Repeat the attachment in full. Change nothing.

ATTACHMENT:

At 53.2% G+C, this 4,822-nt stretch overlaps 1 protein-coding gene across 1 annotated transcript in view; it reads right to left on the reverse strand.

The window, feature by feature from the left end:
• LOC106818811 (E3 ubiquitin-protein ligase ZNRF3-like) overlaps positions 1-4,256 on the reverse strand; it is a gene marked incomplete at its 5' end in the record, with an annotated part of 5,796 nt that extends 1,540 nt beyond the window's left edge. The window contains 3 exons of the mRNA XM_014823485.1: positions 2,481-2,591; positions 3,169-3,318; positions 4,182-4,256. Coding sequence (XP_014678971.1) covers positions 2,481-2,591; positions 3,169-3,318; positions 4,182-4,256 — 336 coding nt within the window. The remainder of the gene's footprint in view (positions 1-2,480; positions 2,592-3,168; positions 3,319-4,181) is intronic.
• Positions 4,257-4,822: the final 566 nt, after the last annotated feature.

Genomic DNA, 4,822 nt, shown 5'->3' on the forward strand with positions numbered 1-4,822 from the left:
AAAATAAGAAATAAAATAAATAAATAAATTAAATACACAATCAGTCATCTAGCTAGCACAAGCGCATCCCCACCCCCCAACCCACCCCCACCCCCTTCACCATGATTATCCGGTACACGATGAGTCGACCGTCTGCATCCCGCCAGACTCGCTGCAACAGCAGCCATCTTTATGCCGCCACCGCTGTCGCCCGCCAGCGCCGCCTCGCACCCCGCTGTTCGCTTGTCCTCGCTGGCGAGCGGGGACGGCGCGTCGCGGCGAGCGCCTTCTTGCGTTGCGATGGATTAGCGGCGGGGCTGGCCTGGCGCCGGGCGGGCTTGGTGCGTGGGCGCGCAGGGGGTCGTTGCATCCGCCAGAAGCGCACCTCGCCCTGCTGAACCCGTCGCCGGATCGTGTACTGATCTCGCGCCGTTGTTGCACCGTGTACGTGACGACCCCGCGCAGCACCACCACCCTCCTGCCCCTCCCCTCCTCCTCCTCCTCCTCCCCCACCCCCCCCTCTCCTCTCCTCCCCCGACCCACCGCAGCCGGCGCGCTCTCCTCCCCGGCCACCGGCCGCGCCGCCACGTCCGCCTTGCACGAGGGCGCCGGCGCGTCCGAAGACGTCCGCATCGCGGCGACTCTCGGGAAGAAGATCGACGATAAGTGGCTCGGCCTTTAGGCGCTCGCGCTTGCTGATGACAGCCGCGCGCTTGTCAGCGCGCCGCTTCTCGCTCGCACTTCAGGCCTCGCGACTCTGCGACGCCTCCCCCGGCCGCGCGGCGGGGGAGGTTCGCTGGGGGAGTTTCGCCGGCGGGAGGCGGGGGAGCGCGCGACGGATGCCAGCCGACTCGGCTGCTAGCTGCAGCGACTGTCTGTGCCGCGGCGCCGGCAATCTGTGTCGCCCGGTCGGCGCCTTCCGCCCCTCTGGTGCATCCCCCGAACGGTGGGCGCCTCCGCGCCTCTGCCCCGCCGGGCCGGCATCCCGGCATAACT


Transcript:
At 53.2% G+C, this 4,822-nt stretch overlaps 1 protein-coding gene across 1 annotated transcript in view; it reads right to left on the reverse strand.

The window, feature by feature from the left end:
• LOC106818811 (E3 ubiquitin-protein ligase ZNRF3-like) overlaps positions 1-4,256 on the reverse strand; it is a gene marked incomplete at its 5' end in the record, with an annotated part of 5,796 nt that extends 1,540 nt beyond the window's left edge. The window contains 3 exons of the mRNA XM_014823485.1: positions 2,481-2,591; positions 3,169-3,318; positions 4,182-4,256. Coding sequence (XP_014678971.1) covers positions 2,481-2,591; positions 3,169-3,318; positions 4,182-4,256 — 336 coding nt within the window. The remainder of the gene's footprint in view (positions 1-2,480; positions 2,592-3,168; positions 3,319-4,181) is intronic.
• Positions 4,257-4,822: the final 566 nt, after the last annotated feature.

Genomic DNA, 4,822 nt, shown 5'->3' on the forward strand with positions numbered 1-4,822 from the left:
AAAATAAGAAATAAAATAAATAAATAAATTAAATACACAATCAGTCATCTAGCTAGCACAAGCGCATCCCCACCCCCCAACCCACCCCCACCCCCTTCACCATGATTATCCGGTACACGATGAGTCGACCGTCTGCATCCCGCCAGACTCGCTGCAACAGCAGCCATCTTTATGCCGCCACCGCTGTCGCCCGCCAGCGCCGCCTCGCACCCCGCTGTTCGCTTGTCCTCGCTGGCGAGCGGGGACGGCGCGTCGCGGCGAGCGCCTTCTTGCGTTGCGATGGATTAGCGGCGGGGCTGGCCTGGCGCCGGGCGGGCTTGGTGCGTGGGCGCGCAGGGGGTCGTTGCATCCGCCAGAAGCGCACCTCGCCCTGCTGAACCCGTCGCCGGATCGTGTACTGATCTCGCGCCGTTGTTGCACCGTGTACGTGACGACCCCGCGCAGCACCACCACCCTCCTGCCCCTCCCCTCCTCCTCCTCCTCCTCCCCCACCCCCCCCTCTCCTCTCCTCCCCCGACCCACCGCAGCCGGCGCGCTCTCCTCCCCGGCCACCGGCCGCGCCGCCACGTCCGCCTTGCACGAGGGCGCCGGCGCGTCCGAAGACGTCCGCATCGCGGCGACTCTCGGGAAGAAGATCGACGATAAGTGGCTCGGCCTTTAGGCGCTCGCGCTTGCTGATGACAGCCGCGCGCTTGTCAGCGCGCCGCTTCTCGCTCGCACTTCAGGCCTCGCGACTCTGCGACGCCTCCCCCGGCCGCGCGGCGGGGGAGGTTCGCTGGGGGAGTTTCGCCGGCGGGAGGCGGGGGAGCGCGCGACGGATGCCAGCCGACTCGGCTGCTAGCTGCAGCGACTGTCTGTGCCGCGGCGCCGGCAATCTGTGTCGCCCGGTCGGCGCCTTCCGCCCCTCTGGTGCATCCCCCGAACGGTGGGCGCCTCCGCGCCTCTGCCCCGCCGGGCCGGCATCCCGGCATAACT